Question regarding voltage and current in batteries

Hopefully I'm posting this in the correct area, I figured this being the "power" section this may be the best lace for this. Apologies in advance if this is a rookie question, I'm still new to the hardware side of things as my background is mainly on the software side.

First of all my understanding is this:- A battery has a voltage (e.g. 1.5v) and "capacity" (e.g. 2000mA/h). When you connect this in a circuit the battery will output 1.5v but the current is not fixed to 2A necessarily. The current in can pretty much be anything as it's determined by the voltage and resistance in the circuit (so it can be 500mA or 4A depending on what's in the circuit).

Assuming the 1.5V is adequate for the circuit components, if the current in the circuit is 500mA in this case, the battery will last 4 hours. If it's 2A it lasts 1 hour, 4A 30 mins and 20A 6 minutes.

First of all, can you confirm that understanding is correct or have I got this absolutely wrong?

As you use a battery, does the voltage remain constant but the capacity is drops as it is used, or will the voltage also drop over time?

For instance, if I have a 1.5v battery that is 2,000mA/h, if the circuit draws 1A and it is used for 30 mins, does that mean it will be 0.75V or will the voltage remain the same? Or does the current that can be drawn from the battery start to drop?

Thanks in advance for looking at my newbie post!

First of all, can you confirm that understanding is correct or have I got this absolutely wrong?

Not absolutely wrong but a bit naive. The current you can get out of the battery has nothing to do with the batteries capacity, it is a totally different thing. A 2000mA / hour source will not deliver that in a usable form you are better off halving that for any practical purpose. That capacity will quickly go down as you use the battery.

As you use a battery, does the voltage remain constant

No the voltage drops slightly until it is nearly exhausted then drops rapidly.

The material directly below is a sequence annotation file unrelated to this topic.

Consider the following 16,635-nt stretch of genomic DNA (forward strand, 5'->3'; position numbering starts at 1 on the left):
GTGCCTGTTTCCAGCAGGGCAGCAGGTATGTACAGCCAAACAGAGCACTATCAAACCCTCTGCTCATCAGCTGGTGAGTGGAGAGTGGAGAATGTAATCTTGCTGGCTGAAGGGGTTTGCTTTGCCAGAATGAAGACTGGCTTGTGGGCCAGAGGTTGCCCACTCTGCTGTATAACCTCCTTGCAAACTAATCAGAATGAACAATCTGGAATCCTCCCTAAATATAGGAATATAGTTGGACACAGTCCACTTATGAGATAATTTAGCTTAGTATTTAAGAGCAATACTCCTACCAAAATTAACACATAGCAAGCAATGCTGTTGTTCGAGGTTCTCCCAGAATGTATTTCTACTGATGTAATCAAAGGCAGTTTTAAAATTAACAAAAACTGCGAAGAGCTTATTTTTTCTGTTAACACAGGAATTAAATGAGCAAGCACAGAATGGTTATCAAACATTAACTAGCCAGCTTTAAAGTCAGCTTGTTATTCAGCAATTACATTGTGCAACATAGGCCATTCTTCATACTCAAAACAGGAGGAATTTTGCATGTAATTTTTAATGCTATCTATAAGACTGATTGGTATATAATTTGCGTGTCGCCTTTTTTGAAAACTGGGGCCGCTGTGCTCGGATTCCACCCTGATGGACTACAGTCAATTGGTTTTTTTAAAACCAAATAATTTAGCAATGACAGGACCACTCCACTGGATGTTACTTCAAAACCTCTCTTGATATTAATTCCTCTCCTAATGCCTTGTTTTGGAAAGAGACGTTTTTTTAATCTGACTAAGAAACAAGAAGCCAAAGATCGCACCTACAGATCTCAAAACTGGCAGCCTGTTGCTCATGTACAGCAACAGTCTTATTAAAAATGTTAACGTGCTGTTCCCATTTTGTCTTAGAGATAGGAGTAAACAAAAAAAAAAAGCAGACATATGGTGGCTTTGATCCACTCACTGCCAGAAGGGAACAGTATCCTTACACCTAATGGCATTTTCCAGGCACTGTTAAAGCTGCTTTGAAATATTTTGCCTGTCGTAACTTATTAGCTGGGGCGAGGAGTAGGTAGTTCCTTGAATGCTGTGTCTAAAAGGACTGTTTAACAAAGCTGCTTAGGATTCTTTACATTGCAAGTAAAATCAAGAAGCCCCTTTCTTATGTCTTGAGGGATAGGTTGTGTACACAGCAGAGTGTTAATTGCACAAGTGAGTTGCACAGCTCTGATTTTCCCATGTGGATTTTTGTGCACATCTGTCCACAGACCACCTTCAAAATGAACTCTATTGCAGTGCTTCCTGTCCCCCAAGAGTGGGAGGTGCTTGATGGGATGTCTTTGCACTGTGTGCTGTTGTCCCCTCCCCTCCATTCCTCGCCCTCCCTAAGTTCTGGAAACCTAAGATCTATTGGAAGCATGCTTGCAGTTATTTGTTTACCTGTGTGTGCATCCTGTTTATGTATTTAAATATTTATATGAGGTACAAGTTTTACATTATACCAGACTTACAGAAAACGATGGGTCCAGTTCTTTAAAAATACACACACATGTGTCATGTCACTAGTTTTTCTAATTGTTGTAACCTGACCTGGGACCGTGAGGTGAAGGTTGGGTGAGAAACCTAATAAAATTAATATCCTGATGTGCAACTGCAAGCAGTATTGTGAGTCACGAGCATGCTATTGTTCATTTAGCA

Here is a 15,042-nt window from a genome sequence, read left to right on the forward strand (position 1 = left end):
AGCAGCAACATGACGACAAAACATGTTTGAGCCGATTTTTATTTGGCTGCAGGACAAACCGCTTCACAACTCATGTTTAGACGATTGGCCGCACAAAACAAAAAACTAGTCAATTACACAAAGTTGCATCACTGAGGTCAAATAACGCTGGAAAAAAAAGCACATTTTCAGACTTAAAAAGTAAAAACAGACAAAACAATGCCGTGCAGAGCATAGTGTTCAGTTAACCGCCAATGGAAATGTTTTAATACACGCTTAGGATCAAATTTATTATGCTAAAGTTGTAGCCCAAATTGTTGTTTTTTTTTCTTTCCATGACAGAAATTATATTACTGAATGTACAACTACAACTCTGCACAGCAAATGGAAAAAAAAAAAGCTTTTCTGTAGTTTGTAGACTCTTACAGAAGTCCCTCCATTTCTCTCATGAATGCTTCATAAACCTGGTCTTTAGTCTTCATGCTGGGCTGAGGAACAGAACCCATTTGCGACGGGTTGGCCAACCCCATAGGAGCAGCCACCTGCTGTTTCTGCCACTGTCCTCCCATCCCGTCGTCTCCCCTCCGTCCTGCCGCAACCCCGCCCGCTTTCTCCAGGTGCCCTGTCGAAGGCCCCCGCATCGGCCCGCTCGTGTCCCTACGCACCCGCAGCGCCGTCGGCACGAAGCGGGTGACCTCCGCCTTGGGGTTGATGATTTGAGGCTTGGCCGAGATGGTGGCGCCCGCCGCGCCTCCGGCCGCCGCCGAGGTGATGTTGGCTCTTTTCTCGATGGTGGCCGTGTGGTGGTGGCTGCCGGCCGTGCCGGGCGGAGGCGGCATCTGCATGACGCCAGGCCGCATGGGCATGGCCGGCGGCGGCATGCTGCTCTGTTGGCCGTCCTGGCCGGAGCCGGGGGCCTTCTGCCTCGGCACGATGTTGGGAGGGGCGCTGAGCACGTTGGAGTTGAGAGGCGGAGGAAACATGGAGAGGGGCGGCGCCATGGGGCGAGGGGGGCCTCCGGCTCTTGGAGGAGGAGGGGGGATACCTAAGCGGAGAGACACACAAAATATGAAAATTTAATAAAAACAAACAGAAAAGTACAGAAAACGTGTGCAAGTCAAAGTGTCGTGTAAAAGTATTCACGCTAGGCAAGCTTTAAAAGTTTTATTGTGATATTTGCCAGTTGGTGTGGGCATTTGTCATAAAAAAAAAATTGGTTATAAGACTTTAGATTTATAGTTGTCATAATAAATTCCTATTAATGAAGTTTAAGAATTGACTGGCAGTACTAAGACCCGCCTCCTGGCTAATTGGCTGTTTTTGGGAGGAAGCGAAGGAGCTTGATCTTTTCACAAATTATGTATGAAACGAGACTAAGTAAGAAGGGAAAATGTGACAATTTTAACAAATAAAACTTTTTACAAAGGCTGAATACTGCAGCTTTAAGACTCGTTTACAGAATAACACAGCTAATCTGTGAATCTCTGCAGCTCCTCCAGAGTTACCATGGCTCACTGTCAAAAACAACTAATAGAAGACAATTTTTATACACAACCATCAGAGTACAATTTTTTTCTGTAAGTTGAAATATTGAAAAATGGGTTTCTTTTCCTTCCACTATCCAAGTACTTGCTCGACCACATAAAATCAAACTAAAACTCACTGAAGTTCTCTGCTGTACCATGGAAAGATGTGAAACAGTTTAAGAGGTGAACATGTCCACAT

does that mean it will be 0.75V or will the voltage remain the same

No not any of that, the voltage drop with dropping capacity is different on different types of battery, any attempt to guess the remaining capacity based on the voltage is a bit hit and miss as you will know if you have ever used a laptop.

All batteries have some internal resistance so that the voltage will drop as current increases in a reversible way - this limits the useful current from the battery, and can cause excessive heating in large battery packs. As well as the voltage depending somewhat on state of charge this internal resistance will change with state of charge and temperature (each battery chemistry has its own peculiarities).

The capacity will depend on the discharge rate - high discharge rates can reduce the apparent capacity markedly - though what counts as a high discharge rate depends on the chemistry. Because of this battery capacities are usually quoted at a specific rate (often the "10 hour rate"). Capacity of rechargeables will decrease with age and use too.

All of this imperfection and variability means that if you require 2Ah capacity you'd better go and get a 3 or 4Ah battery, and check what discharge rate it can cope with.

MarkT: The capacity will depend on the discharge rate - high discharge rates can reduce the apparent capacity markedly - though what counts as a high discharge rate depends on the chemistry. Because of this battery capacities are usually quoted at a specific rate (often the "10 hour rate").

Since OP is describing 1.5V batteries I thought I'd point out that Duracell has datasheets that show the Ah ratings of their batteries given different discharge rates. What MarkT said is absolutely correct, but, y'know, it's helpful to see a picture too ;)

http://www.duracell.com/en-US/Global-Technical-Content-Library/Product-Data-Sheets.jspx?icn=AdLob/ProductDataSheets&cc=AdLob

Cheers guys, I think I have a bit of a better understanding of all this. When my new parts for my circuit arrives, I'll have some things to play around with to get a better understanding of all this. I appreciate you passing on some of your knowledge :)